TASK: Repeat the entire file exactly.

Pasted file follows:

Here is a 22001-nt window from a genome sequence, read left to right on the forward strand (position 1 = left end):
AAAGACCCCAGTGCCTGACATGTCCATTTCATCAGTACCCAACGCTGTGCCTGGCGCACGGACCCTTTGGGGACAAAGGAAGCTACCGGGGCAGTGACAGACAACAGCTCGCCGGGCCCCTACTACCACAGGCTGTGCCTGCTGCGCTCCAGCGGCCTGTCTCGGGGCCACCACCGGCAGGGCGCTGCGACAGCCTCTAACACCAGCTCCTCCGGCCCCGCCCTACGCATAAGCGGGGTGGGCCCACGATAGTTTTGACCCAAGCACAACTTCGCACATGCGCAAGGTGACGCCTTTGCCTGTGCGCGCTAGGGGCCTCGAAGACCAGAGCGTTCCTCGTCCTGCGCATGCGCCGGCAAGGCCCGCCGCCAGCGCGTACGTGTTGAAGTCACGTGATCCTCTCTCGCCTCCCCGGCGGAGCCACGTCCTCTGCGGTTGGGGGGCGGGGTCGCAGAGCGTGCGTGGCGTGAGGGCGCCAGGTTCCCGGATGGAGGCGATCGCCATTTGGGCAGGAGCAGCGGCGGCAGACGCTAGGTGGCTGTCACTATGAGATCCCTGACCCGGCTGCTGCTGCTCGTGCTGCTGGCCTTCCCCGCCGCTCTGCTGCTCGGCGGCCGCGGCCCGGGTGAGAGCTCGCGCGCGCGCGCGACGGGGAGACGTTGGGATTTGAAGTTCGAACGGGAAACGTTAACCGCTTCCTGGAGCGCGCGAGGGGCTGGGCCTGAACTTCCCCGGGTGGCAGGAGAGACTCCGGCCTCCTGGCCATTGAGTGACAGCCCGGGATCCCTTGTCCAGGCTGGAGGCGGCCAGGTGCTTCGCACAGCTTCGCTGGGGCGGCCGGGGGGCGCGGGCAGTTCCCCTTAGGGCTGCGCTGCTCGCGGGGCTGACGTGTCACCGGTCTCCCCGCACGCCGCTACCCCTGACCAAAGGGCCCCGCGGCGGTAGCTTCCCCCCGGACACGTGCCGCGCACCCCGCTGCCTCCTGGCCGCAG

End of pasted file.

Here is a 22001-nt window from a genome sequence, read left to right on the forward strand (position 1 = left end):
AAAGACCCCAGTGCCTGACATGTCCATTTCATCAGTACCCAACGCTGTGCCTGGCGCACGGACCCTTTGGGGACAAAGGAAGCTACCGGGGCAGTGACAGACAACAGCTCGCCGGGCCCCTACTACCACAGGCTGTGCCTGCTGCGCTCCAGCGGCCTGTCTCGGGGCCACCACCGGCAGGGCGCTGCGACAGCCTCTAACACCAGCTCCTCCGGCCCCGCCCTACGCATAAGCGGGGTGGGCCCACGATAGTTTTGACCCAAGCACAACTTCGCACATGCGCAAGGTGACGCCTTTGCCTGTGCGCGCTAGGGGCCTCGAAGACCAGAGCGTTCCTCGTCCTGCGCATGCGCCGGCAAGGCCCGCCGCCAGCGCGTACGTGTTGAAGTCACGTGATCCTCTCTCGCCTCCCCGGCGGAGCCACGTCCTCTGCGGTTGGGGGGCGGGGTCGCAGAGCGTGCGTGGCGTGAGGGCGCCAGGTTCCCGGATGGAGGCGATCGCCATTTGGGCAGGAGCAGCGGCGGCAGACGCTAGGTGGCTGTCACTATGAGATCCCTGACCCGGCTGCTGCTGCTCGTGCTGCTGGCCTTCCCCGCCGCTCTGCTGCTCGGCGGCCGCGGCCCGGGTGAGAGCTCGCGCGCGCGCGCGACGGGGAGACGTTGGGATTTGAAGTTCGAACGGGAAACGTTAACCGCTTCCTGGAGCGCGCGAGGGGCTGGGCCTGAACTTCCCCGGGTGGCAGGAGAGACTCCGGCCTCCTGGCCATTGAGTGACAGCCCGGGATCCCTTGTCCAGGCTGGAGGCGGCCAGGTGCTTCGCACAGCTTCGCTGGGGCGGCCGGGGGGCGCGGGCAGTTCCCCTTAGGGCTGCGCTGCTCGCGGGGCTGACGTGTCACCGGTCTCCCCGCACGCCGCTACCCCTGACCAAAGGGCCCCGCGGCGGTAGCTTCCCCCCGGACACGTGCCGCGCACCCCGCTGCCTCCTGGCCGCAG